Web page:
Volkswagen Group to Offer Electric Version for All 300 Models by 2030
The world's biggest automaker is shifting away from traditional gas guzzlers.
Volkswagen, which has been rebounding from its emissions-cheating scandal, plans to offer an electric version across the group's 300 models by 2030. The company is also rolling out 80 new electric cars under its multiple brands by 2025.
"Customers want clean vehicles. People want to have clean air, and we want to make our contribution here," Volkswagen chief Matthias Mueller told the BBC.
Volkswagen has made a push towards earth-friendlier vehicles ever since its 2015 "dieselgate" scandal, in which the company admitted that 11 million of its diesel vehicles worldwide were secretly equipped with software used to cheat on emissions tests.
But Mueller also told the BBC that the company cannot entirely ditch traditional combustion engines because the infrastructure for electric vehicles is not in place.
"There will be a coexistence between internal combustion engines and electric drive systems for a certain period—I can't tell you how long that will be," he said.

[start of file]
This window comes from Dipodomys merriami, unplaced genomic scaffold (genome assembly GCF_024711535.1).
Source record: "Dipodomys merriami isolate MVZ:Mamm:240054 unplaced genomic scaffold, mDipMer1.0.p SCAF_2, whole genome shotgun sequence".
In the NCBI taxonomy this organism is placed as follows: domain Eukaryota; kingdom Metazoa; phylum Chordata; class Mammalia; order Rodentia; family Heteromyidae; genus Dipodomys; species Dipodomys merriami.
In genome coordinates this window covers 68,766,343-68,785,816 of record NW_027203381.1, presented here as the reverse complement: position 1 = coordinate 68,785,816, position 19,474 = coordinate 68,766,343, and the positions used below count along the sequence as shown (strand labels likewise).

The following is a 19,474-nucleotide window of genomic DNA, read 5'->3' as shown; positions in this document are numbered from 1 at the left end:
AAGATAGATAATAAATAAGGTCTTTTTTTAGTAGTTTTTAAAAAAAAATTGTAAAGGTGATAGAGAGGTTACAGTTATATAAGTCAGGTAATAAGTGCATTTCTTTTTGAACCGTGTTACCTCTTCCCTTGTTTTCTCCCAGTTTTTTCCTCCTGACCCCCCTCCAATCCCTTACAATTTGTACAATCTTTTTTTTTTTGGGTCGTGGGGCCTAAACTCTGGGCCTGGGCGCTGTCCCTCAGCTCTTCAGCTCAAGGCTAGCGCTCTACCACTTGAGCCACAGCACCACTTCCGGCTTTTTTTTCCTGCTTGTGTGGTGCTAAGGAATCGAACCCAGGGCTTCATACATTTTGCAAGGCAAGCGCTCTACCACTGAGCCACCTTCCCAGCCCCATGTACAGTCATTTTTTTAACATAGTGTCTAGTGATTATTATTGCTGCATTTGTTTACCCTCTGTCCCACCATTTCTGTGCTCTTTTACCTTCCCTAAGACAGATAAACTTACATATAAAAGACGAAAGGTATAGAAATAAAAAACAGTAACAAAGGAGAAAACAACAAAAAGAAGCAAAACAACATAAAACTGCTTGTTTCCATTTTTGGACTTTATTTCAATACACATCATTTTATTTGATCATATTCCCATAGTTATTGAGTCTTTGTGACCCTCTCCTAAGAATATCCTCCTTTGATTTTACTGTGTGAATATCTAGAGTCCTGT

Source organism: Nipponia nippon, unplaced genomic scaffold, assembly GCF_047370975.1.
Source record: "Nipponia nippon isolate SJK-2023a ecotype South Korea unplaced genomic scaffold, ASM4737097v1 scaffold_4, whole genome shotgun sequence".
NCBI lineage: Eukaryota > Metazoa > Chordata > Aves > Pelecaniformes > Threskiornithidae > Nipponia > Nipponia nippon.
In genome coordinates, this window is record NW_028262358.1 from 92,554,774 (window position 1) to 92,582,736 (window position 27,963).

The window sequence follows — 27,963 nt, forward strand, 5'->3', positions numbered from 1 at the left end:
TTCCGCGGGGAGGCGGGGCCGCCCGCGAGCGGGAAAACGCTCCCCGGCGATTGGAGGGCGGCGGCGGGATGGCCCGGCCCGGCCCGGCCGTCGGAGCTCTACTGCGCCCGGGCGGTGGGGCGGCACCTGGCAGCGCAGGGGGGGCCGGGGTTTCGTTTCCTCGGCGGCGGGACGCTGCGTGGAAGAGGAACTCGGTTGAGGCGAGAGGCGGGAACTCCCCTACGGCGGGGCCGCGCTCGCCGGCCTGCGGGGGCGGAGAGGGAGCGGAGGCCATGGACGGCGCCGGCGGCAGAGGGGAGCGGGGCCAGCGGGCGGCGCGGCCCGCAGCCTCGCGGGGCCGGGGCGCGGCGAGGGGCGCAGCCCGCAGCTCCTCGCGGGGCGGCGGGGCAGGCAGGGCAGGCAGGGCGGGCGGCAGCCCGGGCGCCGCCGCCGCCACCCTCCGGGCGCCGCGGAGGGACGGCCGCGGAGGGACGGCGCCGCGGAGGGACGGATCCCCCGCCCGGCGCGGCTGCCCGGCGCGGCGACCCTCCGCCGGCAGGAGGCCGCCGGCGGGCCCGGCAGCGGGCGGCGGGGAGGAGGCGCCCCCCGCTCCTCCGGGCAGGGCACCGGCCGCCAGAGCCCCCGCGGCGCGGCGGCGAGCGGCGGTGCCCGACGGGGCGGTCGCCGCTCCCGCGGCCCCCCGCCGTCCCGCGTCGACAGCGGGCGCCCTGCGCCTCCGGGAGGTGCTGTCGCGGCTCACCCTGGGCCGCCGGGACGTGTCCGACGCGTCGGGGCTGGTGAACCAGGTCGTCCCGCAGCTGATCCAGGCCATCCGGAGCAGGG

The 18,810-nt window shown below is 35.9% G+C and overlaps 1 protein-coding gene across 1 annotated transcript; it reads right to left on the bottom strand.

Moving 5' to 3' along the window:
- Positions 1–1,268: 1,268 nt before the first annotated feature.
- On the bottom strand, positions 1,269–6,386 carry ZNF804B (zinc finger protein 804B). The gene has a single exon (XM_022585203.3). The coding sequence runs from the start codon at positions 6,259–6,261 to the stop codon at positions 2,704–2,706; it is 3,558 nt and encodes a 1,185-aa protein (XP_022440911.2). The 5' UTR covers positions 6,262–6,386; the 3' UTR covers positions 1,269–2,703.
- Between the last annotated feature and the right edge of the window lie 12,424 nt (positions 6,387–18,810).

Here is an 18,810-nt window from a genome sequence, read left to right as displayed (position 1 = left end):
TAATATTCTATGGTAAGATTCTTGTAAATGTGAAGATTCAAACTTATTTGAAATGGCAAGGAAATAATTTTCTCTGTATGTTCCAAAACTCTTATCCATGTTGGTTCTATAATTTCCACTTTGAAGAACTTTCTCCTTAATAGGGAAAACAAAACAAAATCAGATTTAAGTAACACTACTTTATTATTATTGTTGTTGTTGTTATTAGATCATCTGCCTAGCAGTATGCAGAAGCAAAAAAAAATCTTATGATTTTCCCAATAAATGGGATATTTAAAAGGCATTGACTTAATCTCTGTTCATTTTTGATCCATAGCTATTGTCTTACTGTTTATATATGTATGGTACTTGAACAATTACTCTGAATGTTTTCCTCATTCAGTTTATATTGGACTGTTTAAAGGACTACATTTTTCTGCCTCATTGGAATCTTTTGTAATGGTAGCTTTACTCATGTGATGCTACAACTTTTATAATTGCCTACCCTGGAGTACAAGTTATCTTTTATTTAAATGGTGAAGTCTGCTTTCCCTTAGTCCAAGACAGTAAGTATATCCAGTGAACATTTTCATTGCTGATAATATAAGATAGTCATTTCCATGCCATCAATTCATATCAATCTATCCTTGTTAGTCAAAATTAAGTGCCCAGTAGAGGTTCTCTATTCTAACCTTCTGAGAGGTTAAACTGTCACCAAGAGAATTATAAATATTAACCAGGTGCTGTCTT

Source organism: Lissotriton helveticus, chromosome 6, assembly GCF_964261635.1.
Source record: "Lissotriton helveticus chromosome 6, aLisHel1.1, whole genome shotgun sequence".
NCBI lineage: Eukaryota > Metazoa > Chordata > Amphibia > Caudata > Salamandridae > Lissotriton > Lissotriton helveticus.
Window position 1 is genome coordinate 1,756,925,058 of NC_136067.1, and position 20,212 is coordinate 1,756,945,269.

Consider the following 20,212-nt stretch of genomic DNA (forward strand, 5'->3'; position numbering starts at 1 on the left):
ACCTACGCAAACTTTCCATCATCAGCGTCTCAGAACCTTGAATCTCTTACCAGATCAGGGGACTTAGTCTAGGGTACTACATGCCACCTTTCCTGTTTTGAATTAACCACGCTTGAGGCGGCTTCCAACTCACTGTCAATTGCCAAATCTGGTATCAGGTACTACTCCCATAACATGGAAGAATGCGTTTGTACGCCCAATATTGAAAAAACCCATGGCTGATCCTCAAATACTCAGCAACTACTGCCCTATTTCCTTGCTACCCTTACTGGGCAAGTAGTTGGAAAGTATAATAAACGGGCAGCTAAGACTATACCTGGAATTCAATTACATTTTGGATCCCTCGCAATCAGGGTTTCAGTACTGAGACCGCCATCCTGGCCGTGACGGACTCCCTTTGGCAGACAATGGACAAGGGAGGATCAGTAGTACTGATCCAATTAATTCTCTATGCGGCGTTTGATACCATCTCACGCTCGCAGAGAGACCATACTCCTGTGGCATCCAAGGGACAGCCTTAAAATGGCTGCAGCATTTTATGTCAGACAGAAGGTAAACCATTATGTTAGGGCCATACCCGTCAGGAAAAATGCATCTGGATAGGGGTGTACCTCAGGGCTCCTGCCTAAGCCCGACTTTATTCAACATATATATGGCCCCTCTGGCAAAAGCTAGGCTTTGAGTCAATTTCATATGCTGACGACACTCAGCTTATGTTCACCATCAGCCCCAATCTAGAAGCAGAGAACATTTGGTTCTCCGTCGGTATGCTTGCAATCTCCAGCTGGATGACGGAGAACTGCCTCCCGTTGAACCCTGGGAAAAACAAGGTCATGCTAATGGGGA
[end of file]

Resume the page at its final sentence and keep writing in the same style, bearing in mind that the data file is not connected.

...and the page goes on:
VW's announcement comes as an increasing number of countries plan to ban new diesel and gasoline cars. This week, news emerged that China, the world's biggest vehicle market, is considering a ban on the production and sale of fossil fuel cars. Earlier this month, Scotland announced plans to end the sale of new gas and diesel-powered cars by 2032 and fast-track the development of a country-wide charging network for electric vehicles. Norway is banning the sale of new gasoline- and diesel-powered cars in 2025. Germany plans to ban the internal combustion engine by 2030. India intends to be a "100 percent electric vehicle nation" by 2030. France has also set a date of 2040.
The move comes after regional authorities declared a state of emergency over the weekend after sightings of more than 50 bears in the town of Belushya Guba since December.
This year's letter from Bill and Melinda Gates focused on nine things that surprised them. For the Microsoft-cofounder, one thing he was surprised to learn was the massive amount of new buildings the planet should expect in the coming decades due to urban population growth.
"The number of buildings in the world is going to double by 2060. It's like we're going to build a new New York City every month for the next 40 years," he said.